Joe Minichino is an R&D labs engineer at Teamwork. He is a passionate programmer who is immensely curious about programming languages and technologies and constantly experimenting with them. Born and raised in Varese, Lombardy, Italy, and coming from a humanistic background in philosophy (at Milan's Università Statale), Joe has lived in Cork, Ireland, since 2004. There, he became a computer science graduate at the Cork Institute of Technology.

Troubleshooting and FAQ

Issue: Camera input does not work on Windows

For some cameras and some versions of OpenCV, cv2.VideoCapture fails to capture camera input when it uses the Microsoft Media Foundation (MSMF) back-end. This issue may manifest itself with errors such as [ WARN:0@25.936] global C:\opencv\modules\videoio\src\cap_msmf.cpp (539) `anonymous-namespace'::SourceReaderCB::~SourceReaderCB terminating async callback when you run camera input scripts such as chapter02/

To work around the problem, define an environment variable with the name OPENCV_VIDEOIO_PRIORITY_MSMF and the value 0. (You may need to reboot in order for global changes to your environment variables to take effect.) This change de-prioritizes OpenCV's MSMF back-end so that OpenCV will try to choose any other back-end, usually the Microsoft DirectShow back-end, which is more compatible.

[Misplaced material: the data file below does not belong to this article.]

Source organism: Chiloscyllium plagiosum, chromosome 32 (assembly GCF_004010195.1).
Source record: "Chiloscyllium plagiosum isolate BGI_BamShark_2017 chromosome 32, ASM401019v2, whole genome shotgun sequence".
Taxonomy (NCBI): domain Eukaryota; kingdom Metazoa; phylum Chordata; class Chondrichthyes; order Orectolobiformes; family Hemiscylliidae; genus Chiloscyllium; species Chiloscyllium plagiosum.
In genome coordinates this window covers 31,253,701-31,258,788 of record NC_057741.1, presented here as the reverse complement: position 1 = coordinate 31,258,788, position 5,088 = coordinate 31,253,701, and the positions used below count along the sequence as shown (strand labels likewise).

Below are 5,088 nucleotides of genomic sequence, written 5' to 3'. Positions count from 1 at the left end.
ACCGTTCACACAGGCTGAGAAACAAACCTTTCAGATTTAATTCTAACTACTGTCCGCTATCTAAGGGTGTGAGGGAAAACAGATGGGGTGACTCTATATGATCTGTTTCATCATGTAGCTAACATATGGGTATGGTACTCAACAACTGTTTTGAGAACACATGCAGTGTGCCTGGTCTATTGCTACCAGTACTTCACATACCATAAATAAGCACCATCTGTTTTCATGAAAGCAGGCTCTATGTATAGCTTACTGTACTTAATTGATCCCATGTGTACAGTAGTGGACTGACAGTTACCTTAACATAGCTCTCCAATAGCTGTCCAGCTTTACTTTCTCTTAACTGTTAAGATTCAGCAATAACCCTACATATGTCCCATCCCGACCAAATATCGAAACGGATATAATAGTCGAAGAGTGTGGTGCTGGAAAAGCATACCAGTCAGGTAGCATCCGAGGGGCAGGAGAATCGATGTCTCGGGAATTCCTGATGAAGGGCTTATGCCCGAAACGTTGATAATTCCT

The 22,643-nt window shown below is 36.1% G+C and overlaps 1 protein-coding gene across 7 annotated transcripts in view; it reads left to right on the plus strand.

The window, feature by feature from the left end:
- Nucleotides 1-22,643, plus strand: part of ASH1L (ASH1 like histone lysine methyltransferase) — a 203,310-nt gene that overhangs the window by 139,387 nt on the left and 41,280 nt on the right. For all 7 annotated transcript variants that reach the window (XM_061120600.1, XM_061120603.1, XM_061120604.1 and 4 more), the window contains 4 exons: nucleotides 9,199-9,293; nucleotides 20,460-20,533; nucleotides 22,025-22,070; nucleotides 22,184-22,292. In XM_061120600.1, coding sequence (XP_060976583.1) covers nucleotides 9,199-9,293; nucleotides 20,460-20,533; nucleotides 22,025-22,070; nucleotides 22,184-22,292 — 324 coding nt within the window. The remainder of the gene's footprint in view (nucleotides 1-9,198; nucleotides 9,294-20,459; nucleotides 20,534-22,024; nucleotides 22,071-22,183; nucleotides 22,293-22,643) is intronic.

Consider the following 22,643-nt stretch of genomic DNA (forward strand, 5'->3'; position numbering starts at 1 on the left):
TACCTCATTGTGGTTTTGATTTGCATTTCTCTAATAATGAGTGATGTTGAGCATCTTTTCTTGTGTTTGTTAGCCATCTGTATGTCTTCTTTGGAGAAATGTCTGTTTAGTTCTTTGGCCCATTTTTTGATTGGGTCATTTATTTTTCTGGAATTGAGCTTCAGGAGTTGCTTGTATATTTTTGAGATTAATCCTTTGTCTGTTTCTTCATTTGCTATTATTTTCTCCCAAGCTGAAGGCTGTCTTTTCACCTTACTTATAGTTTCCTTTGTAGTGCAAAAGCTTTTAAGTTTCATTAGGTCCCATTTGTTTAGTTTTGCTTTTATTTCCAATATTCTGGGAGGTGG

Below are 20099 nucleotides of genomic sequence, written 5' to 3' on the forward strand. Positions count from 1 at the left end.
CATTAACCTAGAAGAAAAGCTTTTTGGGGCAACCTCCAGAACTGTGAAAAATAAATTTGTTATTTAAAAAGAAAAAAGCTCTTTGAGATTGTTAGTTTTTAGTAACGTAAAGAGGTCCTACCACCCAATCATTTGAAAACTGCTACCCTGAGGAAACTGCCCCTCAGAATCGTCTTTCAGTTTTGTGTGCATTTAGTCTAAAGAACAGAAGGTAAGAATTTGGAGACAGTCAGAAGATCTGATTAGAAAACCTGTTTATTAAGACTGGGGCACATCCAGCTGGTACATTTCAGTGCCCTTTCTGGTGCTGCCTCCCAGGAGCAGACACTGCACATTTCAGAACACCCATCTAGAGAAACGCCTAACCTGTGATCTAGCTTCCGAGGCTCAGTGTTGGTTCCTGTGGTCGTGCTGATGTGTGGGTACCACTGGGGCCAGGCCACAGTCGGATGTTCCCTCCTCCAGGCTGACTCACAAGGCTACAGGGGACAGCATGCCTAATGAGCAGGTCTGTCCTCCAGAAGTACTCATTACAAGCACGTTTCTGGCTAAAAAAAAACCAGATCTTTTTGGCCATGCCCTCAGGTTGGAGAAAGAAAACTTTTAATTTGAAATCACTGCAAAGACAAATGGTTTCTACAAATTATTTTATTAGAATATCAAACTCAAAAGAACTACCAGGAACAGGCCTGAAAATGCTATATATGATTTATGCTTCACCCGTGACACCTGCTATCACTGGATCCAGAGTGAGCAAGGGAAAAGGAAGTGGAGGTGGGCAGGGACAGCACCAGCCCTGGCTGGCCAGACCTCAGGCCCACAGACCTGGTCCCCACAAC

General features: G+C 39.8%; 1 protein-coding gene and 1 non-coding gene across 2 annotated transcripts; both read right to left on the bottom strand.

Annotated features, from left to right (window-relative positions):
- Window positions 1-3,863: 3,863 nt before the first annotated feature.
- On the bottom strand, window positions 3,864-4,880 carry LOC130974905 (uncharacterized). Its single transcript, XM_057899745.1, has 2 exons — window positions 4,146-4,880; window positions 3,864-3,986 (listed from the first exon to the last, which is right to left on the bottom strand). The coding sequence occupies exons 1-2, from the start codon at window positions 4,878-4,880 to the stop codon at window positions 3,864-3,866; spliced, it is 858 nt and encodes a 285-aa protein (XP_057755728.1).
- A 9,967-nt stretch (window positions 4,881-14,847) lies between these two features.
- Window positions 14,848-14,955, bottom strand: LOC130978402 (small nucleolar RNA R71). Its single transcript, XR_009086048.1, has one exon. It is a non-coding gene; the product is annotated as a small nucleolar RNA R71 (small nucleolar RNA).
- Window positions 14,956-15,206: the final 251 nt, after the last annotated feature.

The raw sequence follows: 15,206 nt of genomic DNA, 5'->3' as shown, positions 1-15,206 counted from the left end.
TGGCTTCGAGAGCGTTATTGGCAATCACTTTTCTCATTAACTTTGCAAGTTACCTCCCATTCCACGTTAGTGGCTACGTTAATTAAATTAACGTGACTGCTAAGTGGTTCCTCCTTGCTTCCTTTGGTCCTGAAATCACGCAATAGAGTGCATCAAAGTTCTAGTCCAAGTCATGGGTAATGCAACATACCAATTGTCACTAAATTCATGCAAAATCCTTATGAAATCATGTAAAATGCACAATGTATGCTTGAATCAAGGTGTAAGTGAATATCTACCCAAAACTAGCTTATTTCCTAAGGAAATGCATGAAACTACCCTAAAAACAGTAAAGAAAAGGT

Alternatively, to specify the preferred back-end in any given script, replace code such as cv2.VideoCapture(0) with code such as cv2.VideoCapture(0, cv2.CAP_DSHOW), which specifies Microsoft DirectShow as the preferred back-end. However, be aware that such changes may reduce the portability of your code.

Question: Will the sample code work with the upcoming OpenCV 5?

The sample code in this repository has been tested successfully with OpenCV's 5.x development branch as of August 7, 2022. Thus, as far as we can tell at this point, it should work with the upcoming OpenCV 5 release.

A future edition of the book will provide more extensive coverage of new features in OpenCV 5. See